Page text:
in Adoration down the road apiece. Such is my day, but the black sea and black sky
remind me that evil also waits, to snare me or those who do not see the growing dark.
For these and for myself, as I look far into the distance from my hill at the blackness,
I pray. It is only time before this small place knows the battle we all witness today.
Like the men who battled here and in my sea, the sea around England, those brave
ones who won money at the cost of their health and lives. Our Lady Star of the Sea
still looks after each and everyone, even here, even the ones who lie about how
old the salmon is from Alaska.
As I watch the black sea and black sky becoming one, I wonder why I can
write here and in certain places and not in others. Why? Is there poetry in
the air of Malta, Ireland, England? Why have I not been able to write my verses
of love and longing in certain states of America? I wonder, as many come here
for lust, and maybe a romantic tryst, maybe there is something of love in the
air, as I feel it as soon as I am here, like a fish seeking the cold waves on a hot day.
I really wonder why the creative life of God touches me here and not in
the cities of the Midwest, except, except for a few, so few exceptions. Few…
Wondering does not answer the question, but I think it has to do with Love.
The desert rocks, the dust of Africa, the water of Middle Sea speak to me
of Love. What can I say? What can I answer, but love to Love, in words,
like the psalmist, who could only think of God and His Creation, His goodness,
His beauty, there in his barren land, like landscape which reaches out to the sea.
The same beauty which called Charles de Foucald and others to desert places.
Mysterious life flows here, eluding explanation. Perhaps the centuries of the Knights
healing the sick or fighting for real freedom; perhaps Nature, which wants to remind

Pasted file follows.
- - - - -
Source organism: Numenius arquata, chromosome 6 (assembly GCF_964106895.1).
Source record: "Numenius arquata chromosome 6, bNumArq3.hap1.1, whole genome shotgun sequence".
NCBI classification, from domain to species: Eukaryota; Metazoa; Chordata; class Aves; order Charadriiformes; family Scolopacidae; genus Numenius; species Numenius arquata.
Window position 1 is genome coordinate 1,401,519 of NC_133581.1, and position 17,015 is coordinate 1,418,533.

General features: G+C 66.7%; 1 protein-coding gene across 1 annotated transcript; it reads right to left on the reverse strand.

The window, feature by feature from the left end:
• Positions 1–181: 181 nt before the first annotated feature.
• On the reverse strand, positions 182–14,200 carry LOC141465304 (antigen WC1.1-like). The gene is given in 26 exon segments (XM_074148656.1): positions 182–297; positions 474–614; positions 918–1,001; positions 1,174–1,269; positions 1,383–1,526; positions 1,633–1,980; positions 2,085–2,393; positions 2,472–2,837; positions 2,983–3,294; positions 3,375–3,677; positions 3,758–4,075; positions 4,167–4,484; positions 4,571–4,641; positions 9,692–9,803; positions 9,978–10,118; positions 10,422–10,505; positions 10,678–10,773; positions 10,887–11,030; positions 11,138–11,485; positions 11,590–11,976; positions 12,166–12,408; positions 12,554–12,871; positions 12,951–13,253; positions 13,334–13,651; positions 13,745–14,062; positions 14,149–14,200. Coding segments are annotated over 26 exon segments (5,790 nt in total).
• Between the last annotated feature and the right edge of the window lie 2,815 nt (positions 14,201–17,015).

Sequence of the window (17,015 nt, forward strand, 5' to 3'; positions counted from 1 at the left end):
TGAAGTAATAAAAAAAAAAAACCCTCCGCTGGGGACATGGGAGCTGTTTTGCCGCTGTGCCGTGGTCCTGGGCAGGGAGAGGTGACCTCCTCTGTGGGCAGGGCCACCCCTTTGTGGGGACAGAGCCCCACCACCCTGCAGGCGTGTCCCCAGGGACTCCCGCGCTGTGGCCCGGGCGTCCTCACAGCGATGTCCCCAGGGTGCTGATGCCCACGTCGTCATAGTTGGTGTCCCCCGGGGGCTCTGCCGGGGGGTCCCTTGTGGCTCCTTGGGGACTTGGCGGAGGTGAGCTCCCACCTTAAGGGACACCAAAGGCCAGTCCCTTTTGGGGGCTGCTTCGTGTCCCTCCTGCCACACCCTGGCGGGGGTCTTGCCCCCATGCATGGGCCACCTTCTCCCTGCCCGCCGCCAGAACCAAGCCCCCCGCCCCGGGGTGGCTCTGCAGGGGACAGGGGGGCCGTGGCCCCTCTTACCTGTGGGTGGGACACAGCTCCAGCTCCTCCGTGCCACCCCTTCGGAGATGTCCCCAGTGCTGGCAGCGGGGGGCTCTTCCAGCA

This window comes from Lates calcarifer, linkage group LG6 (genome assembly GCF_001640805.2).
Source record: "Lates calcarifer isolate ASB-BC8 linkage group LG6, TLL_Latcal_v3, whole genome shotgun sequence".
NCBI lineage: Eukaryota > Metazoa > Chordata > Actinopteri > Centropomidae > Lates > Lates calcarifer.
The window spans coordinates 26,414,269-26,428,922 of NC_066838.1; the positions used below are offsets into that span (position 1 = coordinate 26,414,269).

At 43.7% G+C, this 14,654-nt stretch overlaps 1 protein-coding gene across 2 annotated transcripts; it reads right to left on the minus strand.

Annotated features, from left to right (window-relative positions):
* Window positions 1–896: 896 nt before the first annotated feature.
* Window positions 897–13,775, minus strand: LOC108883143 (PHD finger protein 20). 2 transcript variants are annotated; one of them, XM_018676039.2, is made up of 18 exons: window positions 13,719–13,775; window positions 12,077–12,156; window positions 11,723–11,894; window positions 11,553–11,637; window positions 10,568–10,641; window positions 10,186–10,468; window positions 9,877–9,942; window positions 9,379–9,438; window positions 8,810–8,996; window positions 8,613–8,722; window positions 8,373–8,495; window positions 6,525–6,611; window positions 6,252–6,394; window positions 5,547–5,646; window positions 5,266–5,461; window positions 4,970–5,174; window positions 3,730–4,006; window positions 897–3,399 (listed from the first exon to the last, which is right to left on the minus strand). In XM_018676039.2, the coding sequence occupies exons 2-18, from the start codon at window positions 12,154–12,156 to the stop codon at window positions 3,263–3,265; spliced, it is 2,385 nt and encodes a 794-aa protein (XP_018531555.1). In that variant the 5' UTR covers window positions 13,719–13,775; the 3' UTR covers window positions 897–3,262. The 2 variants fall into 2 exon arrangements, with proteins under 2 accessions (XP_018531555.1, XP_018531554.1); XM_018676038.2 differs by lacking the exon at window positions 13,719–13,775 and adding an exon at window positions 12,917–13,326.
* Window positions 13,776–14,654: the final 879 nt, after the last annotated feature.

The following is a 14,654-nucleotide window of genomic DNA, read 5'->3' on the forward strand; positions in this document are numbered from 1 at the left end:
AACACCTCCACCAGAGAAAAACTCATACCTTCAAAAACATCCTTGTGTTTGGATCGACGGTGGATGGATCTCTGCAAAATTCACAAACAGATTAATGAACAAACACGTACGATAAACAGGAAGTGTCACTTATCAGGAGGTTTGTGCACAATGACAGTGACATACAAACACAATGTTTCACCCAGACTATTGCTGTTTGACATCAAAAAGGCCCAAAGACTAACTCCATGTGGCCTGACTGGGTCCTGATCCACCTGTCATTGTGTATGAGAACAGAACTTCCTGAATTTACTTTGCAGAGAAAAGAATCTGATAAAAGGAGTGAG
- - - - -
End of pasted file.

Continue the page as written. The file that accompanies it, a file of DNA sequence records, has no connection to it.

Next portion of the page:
us of Paradise before the Fall, before too many cars, cigarettes and indifference.
Paradise is in me, in you, in all who follow the One Who Is All in All. But, why
does one realize God here? Perhaps it is because life is simpler, slower, cheaper,
less precious, but more intense. One can imagine Mary walking these roads…
Now, blackness covers this part of the earth, only challenge by those who want
to make money or watch sport, or play into the wee hours, fighting the natural
ebb and flow of the sea, which says, so quietly, “Be still, sleep, while I watch”.
Weddings in Malta….
Every time I come here there are weddings, in this chapel and that, in this city and that.
I cannot count the times the stairs to my church became a road to a fairy castle, festooned
with tulle and babies’ breath. Some couple seems to be getting married each weekend,
no matter where or when, in heat, in the cool breezes, in the morning, in the night,
what the season of the year. White roses, daisies, and other flowers unknown to me grace
altars, pews, celebrating new love and new dreams. The brides look like models, long hair
flowing out of veils and live flowers, beaming in youth and gladness, confident, while
the grooms seem suitably sober, with many friends standing by, like guards, like brothers.
So many weddings here and elsewhere, I have encountered in small chapels, in large
cathedrals, in homey parishes , none, thank God, by the sea. Maybe it is the air of Malta,
maybe it is the family code, or the love of children, but marriages happen here, there,
everywhere. My priest is relieved that there will be several weeks of lull before the
Advent and Christmas onslaught. This year’s colors are earth tones, deep mustard,
soft browns, dark reds and sunset oranges, the colors of the rocks and earth. I wonder
how many ladies will wear these autumnal tones in church this month, before the